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James Munson v. Donald Hulick

UNITED STATES DISTRICT COURT FOR THE SOUTHERN DISTRICT OF ILLINOIS


March 22, 2011

JAMES MUNSON, PLAINTIFF,
v.
DONALD HULICK, ET AL., DEFENDANTS.

The opinion of the court was delivered by: J. Phil Gilbert District Judge

MEMORANDUM AND ORDER

This matter comes before the Court on the Report and Recommendation ("Report") (Doc. 36) of Magistrate Judge Philip M. Frazier recommending that the Court deny plaintiff James Munson's motion for a temporary restraining order ("TRO") and preliminary injunction ("PI") (Doc. 34). Munson objects to the Report (Doc. 38).

I. Report and Recommendation Review Standard

The Court may accept, reject or modify, in whole or in part, the findings or recommendations of the magistrate judge in a report and recommendation. Fed. R. Civ. P. 72(b)(3). The Court must review de novo the portions of the report to which objections are made. Id. "If no objection or only partial objection is made, the district court judge reviews those unobjected portions for clear error." Johnson v. Zema Systems Corp., 170 F.3d 734, 739 (7th Cir. 1999).

II. Background

Munson, an inmate at Menard Correctional Center, filed this lawsuit complaining of various conditions of confinement while he was housed in the North I cell house. He claims the defendants knew of and failed to correct those conditions and that, as a consequence, they have violated his Eighth Amendment right to be free from cruel and unusual punishment.

Munson's motion for a TRO and PI seeks an order requiring the Menard administration (presumably the current warden, who is not a party to this case) to transfer him from his current housing assignment in North II cell block to the "South Uppers" because the conditions in North II are also harmful.

III. Report and Objection

The Report finds that Munson has failed to show a reasonable likelihood of success on the merits of his claim in this case (regarding North I cell block) and that he has an adequate remedy at law -- another lawsuit -- about the claims regarding the North II cell block. It further finds the relief Munson seeks is not narrowly drawn, extends further than necessary to correct a federal rights violation or is not the least intrusive means to correct the violation, as required by 18 U.S.C. § 3626. It recommends the Court deny Munson's motion without prejudice to his right to seek relief in a separate lawsuit against the appropriate defendant responsible for his exposure to the conditions in the North II cell block.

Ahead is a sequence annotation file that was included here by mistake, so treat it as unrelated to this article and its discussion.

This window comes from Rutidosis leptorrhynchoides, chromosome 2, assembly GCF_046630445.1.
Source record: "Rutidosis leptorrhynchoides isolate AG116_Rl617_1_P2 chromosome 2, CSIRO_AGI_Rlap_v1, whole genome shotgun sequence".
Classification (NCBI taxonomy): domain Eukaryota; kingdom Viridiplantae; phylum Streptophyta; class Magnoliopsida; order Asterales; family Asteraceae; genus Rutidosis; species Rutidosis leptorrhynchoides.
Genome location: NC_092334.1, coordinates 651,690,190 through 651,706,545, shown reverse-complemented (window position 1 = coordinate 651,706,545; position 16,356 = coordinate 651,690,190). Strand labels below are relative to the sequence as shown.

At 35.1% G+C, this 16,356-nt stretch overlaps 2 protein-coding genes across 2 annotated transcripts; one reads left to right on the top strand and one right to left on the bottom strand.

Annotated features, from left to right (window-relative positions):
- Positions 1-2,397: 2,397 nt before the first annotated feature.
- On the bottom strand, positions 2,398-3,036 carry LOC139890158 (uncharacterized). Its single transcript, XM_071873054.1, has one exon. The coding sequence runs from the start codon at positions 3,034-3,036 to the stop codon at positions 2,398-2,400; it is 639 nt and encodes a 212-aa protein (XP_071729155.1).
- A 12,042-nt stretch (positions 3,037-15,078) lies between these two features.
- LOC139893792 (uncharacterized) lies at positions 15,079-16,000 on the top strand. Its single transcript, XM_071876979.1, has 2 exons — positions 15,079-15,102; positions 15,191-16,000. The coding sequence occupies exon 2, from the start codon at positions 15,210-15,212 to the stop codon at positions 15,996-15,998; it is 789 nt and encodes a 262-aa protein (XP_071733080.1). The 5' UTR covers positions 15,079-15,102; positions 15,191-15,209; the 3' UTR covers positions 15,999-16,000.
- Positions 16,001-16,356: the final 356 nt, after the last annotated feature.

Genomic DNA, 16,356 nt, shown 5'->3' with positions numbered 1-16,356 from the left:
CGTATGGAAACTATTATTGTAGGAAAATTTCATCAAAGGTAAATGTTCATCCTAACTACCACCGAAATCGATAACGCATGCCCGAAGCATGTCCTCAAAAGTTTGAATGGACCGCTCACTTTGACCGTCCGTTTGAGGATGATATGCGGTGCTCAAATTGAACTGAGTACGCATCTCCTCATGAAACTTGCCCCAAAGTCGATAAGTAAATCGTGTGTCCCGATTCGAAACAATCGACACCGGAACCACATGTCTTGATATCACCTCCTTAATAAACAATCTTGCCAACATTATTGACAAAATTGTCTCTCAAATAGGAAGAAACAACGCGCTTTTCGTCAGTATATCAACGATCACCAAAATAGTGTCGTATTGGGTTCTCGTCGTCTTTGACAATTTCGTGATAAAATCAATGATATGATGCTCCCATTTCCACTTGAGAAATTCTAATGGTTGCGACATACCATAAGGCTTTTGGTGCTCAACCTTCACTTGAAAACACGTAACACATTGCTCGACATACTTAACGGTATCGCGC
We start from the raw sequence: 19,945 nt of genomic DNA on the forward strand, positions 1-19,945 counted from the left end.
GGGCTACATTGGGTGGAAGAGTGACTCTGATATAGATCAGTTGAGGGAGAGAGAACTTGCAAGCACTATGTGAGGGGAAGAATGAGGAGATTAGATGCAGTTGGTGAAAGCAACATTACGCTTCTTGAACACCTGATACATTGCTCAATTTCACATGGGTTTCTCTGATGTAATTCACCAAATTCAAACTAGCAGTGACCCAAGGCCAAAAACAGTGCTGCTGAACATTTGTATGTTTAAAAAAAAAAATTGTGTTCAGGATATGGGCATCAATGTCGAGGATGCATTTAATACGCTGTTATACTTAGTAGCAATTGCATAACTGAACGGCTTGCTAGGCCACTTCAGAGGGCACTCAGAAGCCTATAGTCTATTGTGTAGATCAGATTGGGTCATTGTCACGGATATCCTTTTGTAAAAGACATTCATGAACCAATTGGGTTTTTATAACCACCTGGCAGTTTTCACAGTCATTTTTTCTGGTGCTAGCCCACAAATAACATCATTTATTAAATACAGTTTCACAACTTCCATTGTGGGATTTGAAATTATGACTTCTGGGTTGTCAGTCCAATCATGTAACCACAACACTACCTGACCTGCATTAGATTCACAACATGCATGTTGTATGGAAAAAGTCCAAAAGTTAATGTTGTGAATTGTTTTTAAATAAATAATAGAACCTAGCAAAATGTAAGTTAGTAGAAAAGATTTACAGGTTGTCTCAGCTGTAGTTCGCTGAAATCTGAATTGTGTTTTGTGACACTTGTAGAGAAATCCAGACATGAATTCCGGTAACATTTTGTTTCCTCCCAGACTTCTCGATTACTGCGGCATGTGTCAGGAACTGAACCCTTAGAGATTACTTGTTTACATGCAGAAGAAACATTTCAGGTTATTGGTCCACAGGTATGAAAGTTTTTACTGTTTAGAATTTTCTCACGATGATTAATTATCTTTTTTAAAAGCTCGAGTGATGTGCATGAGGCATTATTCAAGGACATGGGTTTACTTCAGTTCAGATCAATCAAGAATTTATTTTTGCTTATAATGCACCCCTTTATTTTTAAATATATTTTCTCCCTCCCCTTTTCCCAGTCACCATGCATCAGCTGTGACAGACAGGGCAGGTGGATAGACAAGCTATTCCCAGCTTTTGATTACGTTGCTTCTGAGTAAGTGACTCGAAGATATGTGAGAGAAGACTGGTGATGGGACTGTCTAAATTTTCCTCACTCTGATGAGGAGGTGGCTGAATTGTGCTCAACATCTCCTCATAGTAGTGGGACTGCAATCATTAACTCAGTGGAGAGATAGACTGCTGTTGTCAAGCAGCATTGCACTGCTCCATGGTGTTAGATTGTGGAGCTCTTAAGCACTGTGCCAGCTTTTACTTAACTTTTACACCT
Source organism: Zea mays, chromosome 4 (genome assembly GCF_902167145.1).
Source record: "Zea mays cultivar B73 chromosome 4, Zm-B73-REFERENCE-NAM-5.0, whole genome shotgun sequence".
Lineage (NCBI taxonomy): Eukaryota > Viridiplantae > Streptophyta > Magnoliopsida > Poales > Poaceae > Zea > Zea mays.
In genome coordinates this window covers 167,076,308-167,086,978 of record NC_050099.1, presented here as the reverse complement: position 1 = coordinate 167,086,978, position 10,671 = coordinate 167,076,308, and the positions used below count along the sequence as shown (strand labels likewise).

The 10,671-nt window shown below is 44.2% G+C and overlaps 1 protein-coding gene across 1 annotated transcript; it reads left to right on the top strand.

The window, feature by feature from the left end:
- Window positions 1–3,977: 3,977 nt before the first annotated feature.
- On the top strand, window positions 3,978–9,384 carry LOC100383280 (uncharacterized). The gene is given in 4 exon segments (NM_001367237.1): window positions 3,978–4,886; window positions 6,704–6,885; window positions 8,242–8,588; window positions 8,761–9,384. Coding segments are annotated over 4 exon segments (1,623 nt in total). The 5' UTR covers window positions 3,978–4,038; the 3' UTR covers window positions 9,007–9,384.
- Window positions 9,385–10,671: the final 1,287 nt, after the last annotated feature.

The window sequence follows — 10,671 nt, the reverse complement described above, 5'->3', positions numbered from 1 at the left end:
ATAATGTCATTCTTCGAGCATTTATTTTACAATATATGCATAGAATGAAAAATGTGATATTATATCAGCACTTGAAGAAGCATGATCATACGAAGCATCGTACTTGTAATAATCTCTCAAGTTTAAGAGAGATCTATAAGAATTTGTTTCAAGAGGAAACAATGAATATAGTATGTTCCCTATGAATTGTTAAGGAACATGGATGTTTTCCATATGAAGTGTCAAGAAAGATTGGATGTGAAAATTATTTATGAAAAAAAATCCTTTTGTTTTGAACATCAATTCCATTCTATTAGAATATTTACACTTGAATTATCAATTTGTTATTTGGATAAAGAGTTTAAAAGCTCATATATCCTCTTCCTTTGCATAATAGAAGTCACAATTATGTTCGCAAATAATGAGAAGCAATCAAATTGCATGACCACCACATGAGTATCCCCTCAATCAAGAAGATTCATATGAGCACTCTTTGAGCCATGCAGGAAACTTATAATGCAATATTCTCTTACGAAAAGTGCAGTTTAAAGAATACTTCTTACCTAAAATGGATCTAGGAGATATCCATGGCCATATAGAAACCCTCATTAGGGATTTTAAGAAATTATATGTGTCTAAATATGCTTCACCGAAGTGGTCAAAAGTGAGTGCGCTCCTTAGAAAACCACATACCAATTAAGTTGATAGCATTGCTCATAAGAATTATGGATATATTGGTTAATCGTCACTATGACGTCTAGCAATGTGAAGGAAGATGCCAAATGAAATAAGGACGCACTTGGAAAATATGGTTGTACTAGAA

Munson argues in his objection that the wardens at Menard change too frequently for him to be able to exhaust his administrative remedies against the warden in charge at the time of his housing in the North II cell block and then to file suit against him if his grievance produces no satisfactory results. While this may be true, it does not demonstrate Munson has a reasonable likelihood of success on the merits of the claim he brings in this case (regarding North I cell block).

Munson's objection also indicates he is back in the North I cell block. This renders his request to be transferred from the North II cell block moot. Munson believes, however, that he may be moved back to the North II cell block at any time. He invokes the "capable of repetition, yet evading review" exception to the mootness doctrine to argue that the Court should award injunctive relief at this time. This exception to a case's mootness applies when "(1) the named plaintiff had a personal stake in the outcome of the controversy at the outset of the lawsuit; and (2) the claim may arise again with respect to that plaintiff." Davis v. Ball Mem'l Hosp. Ass'n., 753 F.2d 1410, 1416-17 (7th Cir. 1985). Munson's claim regarding the conditions in the North I cell block is capable of review in this very litigation, and his claim regarding the conditions in the North II cell block is capable of review if he files another lawsuit raising that claim. Therefore, the "capable of repetition, yet evading review" exception does not apply. Furthermore, Munson has not demonstrated that the legal processes available to him are inadequate or that he will suffer irreparable harm while awaiting completion of those processes.

IV. Conclusion

For the foregoing reasons, the Court ADOPTS the Report (Doc. 36) as SUPPLEMENTED by this order and DENIES Munson's motion for a TRO and PI (Doc. 34) without prejudice.

IT IS SO ORDERED.

J. Phil Gilbert

20110322

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